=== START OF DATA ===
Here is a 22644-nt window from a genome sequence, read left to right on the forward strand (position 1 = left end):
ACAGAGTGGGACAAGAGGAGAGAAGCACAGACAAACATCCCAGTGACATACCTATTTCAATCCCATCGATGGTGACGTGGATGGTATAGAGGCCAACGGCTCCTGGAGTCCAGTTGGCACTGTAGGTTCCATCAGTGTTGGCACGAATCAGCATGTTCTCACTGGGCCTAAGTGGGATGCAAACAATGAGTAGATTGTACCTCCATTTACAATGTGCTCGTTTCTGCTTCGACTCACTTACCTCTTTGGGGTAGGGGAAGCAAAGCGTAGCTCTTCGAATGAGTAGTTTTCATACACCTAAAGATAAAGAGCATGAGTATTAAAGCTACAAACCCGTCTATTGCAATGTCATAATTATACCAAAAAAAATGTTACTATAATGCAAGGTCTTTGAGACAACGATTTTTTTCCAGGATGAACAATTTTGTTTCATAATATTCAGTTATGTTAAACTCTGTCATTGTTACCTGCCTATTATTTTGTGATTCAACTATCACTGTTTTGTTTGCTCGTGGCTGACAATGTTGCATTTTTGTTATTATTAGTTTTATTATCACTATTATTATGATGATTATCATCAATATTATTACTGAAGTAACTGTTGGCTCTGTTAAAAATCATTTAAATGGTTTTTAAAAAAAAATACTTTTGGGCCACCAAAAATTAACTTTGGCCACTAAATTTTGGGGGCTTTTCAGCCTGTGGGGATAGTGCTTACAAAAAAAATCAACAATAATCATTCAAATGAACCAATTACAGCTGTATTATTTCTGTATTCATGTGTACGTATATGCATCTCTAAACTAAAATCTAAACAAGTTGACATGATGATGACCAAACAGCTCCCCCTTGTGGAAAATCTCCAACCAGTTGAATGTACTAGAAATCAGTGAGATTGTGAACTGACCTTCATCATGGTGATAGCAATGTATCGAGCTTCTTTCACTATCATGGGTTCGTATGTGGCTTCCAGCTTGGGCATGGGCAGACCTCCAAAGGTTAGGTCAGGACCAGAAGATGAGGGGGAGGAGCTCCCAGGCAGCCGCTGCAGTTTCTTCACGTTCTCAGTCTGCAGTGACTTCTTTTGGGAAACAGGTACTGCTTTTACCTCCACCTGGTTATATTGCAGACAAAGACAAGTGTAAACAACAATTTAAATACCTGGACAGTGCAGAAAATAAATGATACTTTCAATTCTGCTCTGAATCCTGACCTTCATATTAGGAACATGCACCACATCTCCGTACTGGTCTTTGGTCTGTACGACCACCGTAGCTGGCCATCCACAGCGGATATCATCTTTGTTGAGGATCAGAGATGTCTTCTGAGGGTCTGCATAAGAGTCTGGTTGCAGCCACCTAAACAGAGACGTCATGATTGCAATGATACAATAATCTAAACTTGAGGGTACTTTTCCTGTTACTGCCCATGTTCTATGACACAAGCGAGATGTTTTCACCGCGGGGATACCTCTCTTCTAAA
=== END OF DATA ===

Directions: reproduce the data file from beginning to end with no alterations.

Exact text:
Here is a 22644-nt window from a genome sequence, read left to right on the forward strand (position 1 = left end):
ACAGAGTGGGACAAGAGGAGAGAAGCACAGACAAACATCCCAGTGACATACCTATTTCAATCCCATCGATGGTGACGTGGATGGTATAGAGGCCAACGGCTCCTGGAGTCCAGTTGGCACTGTAGGTTCCATCAGTGTTGGCACGAATCAGCATGTTCTCACTGGGCCTAAGTGGGATGCAAACAATGAGTAGATTGTACCTCCATTTACAATGTGCTCGTTTCTGCTTCGACTCACTTACCTCTTTGGGGTAGGGGAAGCAAAGCGTAGCTCTTCGAATGAGTAGTTTTCATACACCTAAAGATAAAGAGCATGAGTATTAAAGCTACAAACCCGTCTATTGCAATGTCATAATTATACCAAAAAAAATGTTACTATAATGCAAGGTCTTTGAGACAACGATTTTTTTCCAGGATGAACAATTTTGTTTCATAATATTCAGTTATGTTAAACTCTGTCATTGTTACCTGCCTATTATTTTGTGATTCAACTATCACTGTTTTGTTTGCTCGTGGCTGACAATGTTGCATTTTTGTTATTATTAGTTTTATTATCACTATTATTATGATGATTATCATCAATATTATTACTGAAGTAACTGTTGGCTCTGTTAAAAATCATTTAAATGGTTTTTAAAAAAAAATACTTTTGGGCCACCAAAAATTAACTTTGGCCACTAAATTTTGGGGGCTTTTCAGCCTGTGGGGATAGTGCTTACAAAAAAAATCAACAATAATCATTCAAATGAACCAATTACAGCTGTATTATTTCTGTATTCATGTGTACGTATATGCATCTCTAAACTAAAATCTAAACAAGTTGACATGATGATGACCAAACAGCTCCCCCTTGTGGAAAATCTCCAACCAGTTGAATGTACTAGAAATCAGTGAGATTGTGAACTGACCTTCATCATGGTGATAGCAATGTATCGAGCTTCTTTCACTATCATGGGTTCGTATGTGGCTTCCAGCTTGGGCATGGGCAGACCTCCAAAGGTTAGGTCAGGACCAGAAGATGAGGGGGAGGAGCTCCCAGGCAGCCGCTGCAGTTTCTTCACGTTCTCAGTCTGCAGTGACTTCTTTTGGGAAACAGGTACTGCTTTTACCTCCACCTGGTTATATTGCAGACAAAGACAAGTGTAAACAACAATTTAAATACCTGGACAGTGCAGAAAATAAATGATACTTTCAATTCTGCTCTGAATCCTGACCTTCATATTAGGAACATGCACCACATCTCCGTACTGGTCTTTGGTCTGTACGACCACCGTAGCTGGCCATCCACAGCGGATATCATCTTTGTTGAGGATCAGAGATGTCTTCTGAGGGTCTGCATAAGAGTCTGGTTGCAGCCACCTAAACAGAGACGTCATGATTGCAATGATACAATAATCTAAACTTGAGGGTACTTTTCCTGTTACTGCCCATGTTCTATGACACAAGCGAGATGTTTTCACCGCGGGGATACCTCTCTTCTAAA